As local temperatures shoot into the triple digits for the second week in a row, don’t be afraid to crank up the air conditioning.  According to a press release from Dominion Power, Northern Virginians increased our energy consumption by 55% over a year ago in June.  However, with energy needs declining in the economic downturn, the power company has also lowered rates by 28% over the same timeframe with the latest rate decrease going into effect on July 1.

Not only is cooling your home or office cheaper than a year ago, but it could also save your life.  The Washington Examiner reported last Friday that 10 people have died in the D.C. region for heat-related reasons so far this year, and even Senator Robert Byrd first checked into the hospital with symptoms of heat exhaustion.  After complications caused by his frail health, he passed away and was laid to rest in Arlington Cemetery this morning.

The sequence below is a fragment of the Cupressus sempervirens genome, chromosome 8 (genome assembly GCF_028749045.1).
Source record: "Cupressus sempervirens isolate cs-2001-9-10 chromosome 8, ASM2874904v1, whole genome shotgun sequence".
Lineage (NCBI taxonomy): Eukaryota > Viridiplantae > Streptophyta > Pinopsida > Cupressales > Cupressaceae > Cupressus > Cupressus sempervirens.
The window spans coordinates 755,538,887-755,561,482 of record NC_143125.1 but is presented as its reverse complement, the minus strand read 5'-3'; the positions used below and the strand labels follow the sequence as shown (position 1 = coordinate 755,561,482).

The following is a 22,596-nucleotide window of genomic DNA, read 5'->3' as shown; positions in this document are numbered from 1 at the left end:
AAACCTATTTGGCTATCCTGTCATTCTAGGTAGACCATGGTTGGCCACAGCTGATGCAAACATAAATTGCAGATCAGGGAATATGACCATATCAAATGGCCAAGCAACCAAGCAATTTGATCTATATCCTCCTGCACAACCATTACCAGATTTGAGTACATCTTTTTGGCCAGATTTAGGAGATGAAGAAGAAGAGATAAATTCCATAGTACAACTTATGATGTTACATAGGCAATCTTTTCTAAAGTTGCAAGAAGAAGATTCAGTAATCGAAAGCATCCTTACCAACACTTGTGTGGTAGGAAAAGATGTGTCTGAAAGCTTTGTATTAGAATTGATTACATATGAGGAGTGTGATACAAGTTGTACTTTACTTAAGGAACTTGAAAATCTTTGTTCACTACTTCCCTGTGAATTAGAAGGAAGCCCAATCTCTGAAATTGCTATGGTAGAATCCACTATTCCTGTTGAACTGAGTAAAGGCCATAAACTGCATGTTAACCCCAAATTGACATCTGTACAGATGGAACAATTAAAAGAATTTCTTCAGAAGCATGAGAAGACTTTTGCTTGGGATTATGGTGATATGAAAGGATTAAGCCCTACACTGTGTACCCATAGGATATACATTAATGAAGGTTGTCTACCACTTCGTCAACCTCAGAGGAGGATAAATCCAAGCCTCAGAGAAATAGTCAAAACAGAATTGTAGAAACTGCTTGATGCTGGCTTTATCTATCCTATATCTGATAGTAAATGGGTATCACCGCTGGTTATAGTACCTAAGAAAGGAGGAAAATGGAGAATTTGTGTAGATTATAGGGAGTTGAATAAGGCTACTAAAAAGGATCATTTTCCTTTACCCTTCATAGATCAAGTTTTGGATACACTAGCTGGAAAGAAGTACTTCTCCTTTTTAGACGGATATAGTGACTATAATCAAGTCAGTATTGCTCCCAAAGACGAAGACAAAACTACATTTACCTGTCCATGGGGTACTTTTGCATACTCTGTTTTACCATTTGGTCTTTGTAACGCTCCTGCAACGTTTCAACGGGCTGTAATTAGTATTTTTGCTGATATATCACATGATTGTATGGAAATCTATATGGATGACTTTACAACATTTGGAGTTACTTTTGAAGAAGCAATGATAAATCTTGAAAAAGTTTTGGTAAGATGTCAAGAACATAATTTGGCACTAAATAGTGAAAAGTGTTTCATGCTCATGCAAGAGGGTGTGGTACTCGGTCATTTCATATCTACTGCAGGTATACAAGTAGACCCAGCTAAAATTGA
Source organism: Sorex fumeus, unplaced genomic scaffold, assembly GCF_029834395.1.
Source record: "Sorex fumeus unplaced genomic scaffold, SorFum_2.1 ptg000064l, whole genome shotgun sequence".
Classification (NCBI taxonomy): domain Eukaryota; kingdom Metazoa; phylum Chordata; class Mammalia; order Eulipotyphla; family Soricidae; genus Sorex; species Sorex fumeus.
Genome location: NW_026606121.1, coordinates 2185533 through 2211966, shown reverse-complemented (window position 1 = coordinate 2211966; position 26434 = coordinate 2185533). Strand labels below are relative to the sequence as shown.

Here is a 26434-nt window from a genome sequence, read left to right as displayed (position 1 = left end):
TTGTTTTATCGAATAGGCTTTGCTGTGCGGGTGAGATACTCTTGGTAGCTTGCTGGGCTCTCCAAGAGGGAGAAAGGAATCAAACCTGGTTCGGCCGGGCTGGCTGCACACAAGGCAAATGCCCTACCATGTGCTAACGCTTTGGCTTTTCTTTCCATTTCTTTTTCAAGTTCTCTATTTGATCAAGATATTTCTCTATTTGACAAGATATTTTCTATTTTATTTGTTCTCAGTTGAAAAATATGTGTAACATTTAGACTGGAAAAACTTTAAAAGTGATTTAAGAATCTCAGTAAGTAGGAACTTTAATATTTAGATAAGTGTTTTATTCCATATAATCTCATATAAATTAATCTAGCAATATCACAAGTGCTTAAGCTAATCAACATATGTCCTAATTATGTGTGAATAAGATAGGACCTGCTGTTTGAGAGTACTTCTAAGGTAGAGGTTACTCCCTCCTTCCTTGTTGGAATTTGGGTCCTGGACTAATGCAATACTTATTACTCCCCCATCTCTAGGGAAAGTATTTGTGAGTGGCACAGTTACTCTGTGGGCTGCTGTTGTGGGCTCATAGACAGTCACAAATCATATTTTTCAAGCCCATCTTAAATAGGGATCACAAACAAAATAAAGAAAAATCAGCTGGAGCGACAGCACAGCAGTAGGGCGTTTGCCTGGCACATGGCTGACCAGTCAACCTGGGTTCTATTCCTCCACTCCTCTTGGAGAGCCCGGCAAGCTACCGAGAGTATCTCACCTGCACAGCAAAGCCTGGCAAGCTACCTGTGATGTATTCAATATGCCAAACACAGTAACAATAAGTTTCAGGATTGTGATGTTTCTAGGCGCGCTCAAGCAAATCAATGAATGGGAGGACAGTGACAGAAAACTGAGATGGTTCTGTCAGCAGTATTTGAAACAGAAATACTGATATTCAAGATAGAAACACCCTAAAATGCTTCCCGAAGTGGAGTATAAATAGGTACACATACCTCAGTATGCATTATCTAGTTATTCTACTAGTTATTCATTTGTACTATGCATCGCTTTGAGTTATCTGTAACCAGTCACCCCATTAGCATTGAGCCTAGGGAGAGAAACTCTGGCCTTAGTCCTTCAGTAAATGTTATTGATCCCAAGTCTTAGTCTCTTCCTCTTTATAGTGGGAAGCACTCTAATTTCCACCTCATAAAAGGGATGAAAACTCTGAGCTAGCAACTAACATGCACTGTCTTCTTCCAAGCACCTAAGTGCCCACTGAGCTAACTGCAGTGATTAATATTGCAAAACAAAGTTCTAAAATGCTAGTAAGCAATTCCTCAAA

Sadly, air conditioning cannot cure disease as its inventor once hoped.  The Centers for Disease Control provides recommendations for extreme heat, and although air conditioning can help cool you down in an emergency, it works most effectively if you stay inside during the day.  If you must go outside, drink plenty of water.  Don’t wait until you start to feel the symptoms of heat exhaustion such as dizziness, headaches, nausea or muscle aches.  By then, it could be too late.

Longtime residents of the Washington area may be tempted to boast to Arizonans that a dry 100-degree day in Phoenix is nothing compared to a 100-degree day here with 30% humidity and a corresponding heat index of 104 degrees.  But extreme heat is a serious and life-threatening matter, even for otherwise healthy people.  After a few more scorchers like today, we will all be praying for a return of last winter’s blizzards.